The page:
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09 June 2021
By Dean Lawson
Plans to remove 37 ageing sugar-gum trees along Horsham’s Natimuk Road has sparked an immediate outcry.
Natimuk Road resident Doug Cordell, 77, has written to Horsham Rural City Council expressing his ‘concern and dismay’ at the plans.
He has gone as far as calling the tree-removal project, based on public safety concerns, as ‘wanton environmental vandalism’.
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The council has identified the stand of trees between Hillary Street and Bennett Road ‘to be in very poor condition, with exposed damaged roots, internal decay and dead branches throughout the canopy’.
Council chief executive Sunil Bhalla said contractors would carry out the works from Monday.
“An independent arborist has assessed the trees and deemed them unsafe in an area where there is a lot of vehicular and pedestrian traffic,” he said.
“They are also causing problems with the road pavement.
“Our trees and environment staff have identified Angophora costata as replacement trees. These are a medium-sized evergreen tree with a pinkish trunk, very nice form and a root system that should not be too intrusive to the road pavement in the future. We have planted these trees in Wilmoth Avenue in Horsham and have found them to be structurally very sound.”
The council has informed residents that contractors will remove about six trees a day and will start planting replacements as soon as possible.
Horsham mayor Robyn Gulline stressed that independent tree assessment had found them to be a danger to pedestrians, cyclists and motorists.
“That’s why they are being removed and replaced with more appropriate species. The safety and wellbeing of the community is a council priority,” she said.
Mr Cordell said in his letter to the council that when he came to Horsham in 2009 he bought his property on the strength of the tree-lined avenue.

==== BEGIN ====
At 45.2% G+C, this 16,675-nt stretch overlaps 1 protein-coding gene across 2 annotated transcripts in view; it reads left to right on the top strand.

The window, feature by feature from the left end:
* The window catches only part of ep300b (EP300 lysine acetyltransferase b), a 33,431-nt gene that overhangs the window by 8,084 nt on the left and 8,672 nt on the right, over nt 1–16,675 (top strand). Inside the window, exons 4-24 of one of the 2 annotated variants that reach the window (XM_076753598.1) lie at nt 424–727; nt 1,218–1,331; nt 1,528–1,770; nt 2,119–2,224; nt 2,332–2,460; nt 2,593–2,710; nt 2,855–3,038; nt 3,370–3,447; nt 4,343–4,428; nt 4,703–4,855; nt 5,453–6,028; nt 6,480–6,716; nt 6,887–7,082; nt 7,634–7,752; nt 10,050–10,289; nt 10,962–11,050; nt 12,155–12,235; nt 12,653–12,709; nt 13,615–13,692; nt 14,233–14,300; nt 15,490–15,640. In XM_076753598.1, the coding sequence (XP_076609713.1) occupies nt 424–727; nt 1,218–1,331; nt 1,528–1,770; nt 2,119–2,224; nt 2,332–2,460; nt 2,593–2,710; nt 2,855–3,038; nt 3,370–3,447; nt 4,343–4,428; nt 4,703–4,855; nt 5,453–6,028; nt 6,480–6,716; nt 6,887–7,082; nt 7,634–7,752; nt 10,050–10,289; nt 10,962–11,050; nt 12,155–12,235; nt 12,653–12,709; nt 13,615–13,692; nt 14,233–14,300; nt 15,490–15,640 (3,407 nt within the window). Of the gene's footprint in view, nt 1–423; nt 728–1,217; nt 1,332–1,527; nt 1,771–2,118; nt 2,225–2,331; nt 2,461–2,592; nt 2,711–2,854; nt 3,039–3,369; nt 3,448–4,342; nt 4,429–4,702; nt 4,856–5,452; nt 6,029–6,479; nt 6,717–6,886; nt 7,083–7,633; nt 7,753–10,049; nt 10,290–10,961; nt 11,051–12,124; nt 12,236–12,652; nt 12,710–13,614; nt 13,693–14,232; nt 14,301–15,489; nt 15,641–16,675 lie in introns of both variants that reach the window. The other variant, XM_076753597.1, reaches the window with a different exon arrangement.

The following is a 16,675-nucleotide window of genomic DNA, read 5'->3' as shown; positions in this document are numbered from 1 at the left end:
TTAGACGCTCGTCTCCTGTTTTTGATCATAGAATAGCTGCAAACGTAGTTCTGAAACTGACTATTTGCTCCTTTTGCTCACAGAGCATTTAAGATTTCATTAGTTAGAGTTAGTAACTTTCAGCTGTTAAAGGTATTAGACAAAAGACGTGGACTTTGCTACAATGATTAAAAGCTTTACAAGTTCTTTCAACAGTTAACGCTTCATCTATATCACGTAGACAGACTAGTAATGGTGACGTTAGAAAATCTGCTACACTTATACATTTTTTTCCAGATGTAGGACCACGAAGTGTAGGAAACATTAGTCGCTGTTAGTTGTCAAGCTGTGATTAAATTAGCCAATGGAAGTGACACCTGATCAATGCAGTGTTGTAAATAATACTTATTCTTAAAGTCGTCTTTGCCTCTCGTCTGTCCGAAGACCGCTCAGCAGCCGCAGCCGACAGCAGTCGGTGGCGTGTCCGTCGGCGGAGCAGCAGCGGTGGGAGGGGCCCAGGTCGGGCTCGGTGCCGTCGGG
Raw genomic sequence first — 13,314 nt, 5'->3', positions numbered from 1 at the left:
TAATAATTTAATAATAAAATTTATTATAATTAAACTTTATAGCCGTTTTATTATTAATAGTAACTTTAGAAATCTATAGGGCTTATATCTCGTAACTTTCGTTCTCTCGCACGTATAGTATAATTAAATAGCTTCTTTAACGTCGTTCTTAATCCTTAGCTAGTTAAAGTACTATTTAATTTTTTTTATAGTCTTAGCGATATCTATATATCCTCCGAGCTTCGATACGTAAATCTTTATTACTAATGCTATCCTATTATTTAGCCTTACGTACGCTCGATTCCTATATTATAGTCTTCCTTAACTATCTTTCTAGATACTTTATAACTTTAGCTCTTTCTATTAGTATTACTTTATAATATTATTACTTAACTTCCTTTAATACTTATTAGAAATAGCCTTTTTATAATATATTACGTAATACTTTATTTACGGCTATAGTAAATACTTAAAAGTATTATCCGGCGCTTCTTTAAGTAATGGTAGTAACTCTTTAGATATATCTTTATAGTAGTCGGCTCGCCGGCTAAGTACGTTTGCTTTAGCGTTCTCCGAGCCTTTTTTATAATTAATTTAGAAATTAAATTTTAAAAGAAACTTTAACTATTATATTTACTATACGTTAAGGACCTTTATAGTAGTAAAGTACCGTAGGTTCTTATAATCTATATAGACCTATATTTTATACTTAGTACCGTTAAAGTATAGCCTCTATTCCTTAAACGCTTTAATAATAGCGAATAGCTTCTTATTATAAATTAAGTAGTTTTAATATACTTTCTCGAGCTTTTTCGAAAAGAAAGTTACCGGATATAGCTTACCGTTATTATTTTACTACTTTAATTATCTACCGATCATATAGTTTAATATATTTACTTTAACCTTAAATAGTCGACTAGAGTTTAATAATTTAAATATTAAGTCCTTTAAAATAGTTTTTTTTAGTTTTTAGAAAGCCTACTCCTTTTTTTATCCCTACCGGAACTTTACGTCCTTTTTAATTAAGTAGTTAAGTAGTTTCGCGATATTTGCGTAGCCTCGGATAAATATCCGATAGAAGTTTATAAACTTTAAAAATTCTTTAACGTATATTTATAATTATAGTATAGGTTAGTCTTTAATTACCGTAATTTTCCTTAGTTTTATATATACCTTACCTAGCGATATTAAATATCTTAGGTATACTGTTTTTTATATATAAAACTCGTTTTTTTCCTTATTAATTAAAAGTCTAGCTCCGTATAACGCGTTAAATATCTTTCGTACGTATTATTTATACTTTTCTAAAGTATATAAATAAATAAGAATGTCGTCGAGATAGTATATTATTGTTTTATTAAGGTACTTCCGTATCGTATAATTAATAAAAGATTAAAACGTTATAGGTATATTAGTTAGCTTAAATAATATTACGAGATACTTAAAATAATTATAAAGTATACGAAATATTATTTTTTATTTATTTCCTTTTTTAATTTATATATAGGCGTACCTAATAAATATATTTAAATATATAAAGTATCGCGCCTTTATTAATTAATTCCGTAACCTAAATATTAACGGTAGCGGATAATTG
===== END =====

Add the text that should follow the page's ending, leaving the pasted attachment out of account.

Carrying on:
He said he was concerned about what he believed was a lack of community consultation about the tree-removal project and was unconvinced the trees presented a safety issue.
“Apart from my personal dismay, take into account the shade these trees provide, the cooling effect the tree crowns provide, the bird habitat – of an evening, the bird population settling in for the night is an experience,” he said.
“I have also witnessed over the past three years, rosellas using the small hollows for successful breeding. Let’s not forget the wind factor. With a southerly breeze, Natimuk Road can be a very windy thoroughfare. With no trees to slow it down, the road will become a wind tunnel.
“You say these trees will be replaced with Angophora costata – smooth-barked apple. This is indeed a lovely tree, however it is native to the area north of Sydney through to Queensland with a much more reliable annual rainfall – 500-1000mm – than we in the Wimmera can offer. In fact, Angophora is classified as sub-tropical.
“On the subject of shade, council replaced a mature shade tree outside my residence in 2016. I am still looking at a sapling less than two metres in height. How long will it be before this tree gives equivalent shade?
“I have observed the median strip trees west of Hillary Street over the past 11 years – yes one day they will provide shade and shelter and they will beautify the area. But not for some time yet.
“I fully understand that in our climate tree roots go looking for moisture and can invariably cause problems. I also understand technology can overcome these problems without destruction.
“Okay, mistakes were made in the past with the choice of trees, have we not out-grown the mentality of simply removing something that has become inconvenient?
“I beg you to reconsider this environmental vandalism. A fly-over of Horsham will show that apart from the riparian avenues and official parks-gardens, there are very few mature trees to be seen.
“This could possibly explain why this area is so windy and dusty.
“On a more personal note, I am 77 and if this destruction goes ahead as planned, you condemn me to a shadeless, wind-tunnel desert for the rest of my life.” The council removed several sugar gums from the Natimuk Road plantation, which has been an iconic western-entrance landmark to Horsham for decades, in the late 2000s after VicRoads identified the trees as a traffic hazard.
The sugar gum, eucalyptus cladocalyx, is endemic to areas of South Australia and its fast-growing nature, termite resistance and adaptability has led to its use as firewood, shelter, construction material and parklands in temperate Australia.
The entire June 9, 2021 edition of The Weekly Advertiser is available online. READ IT HERE!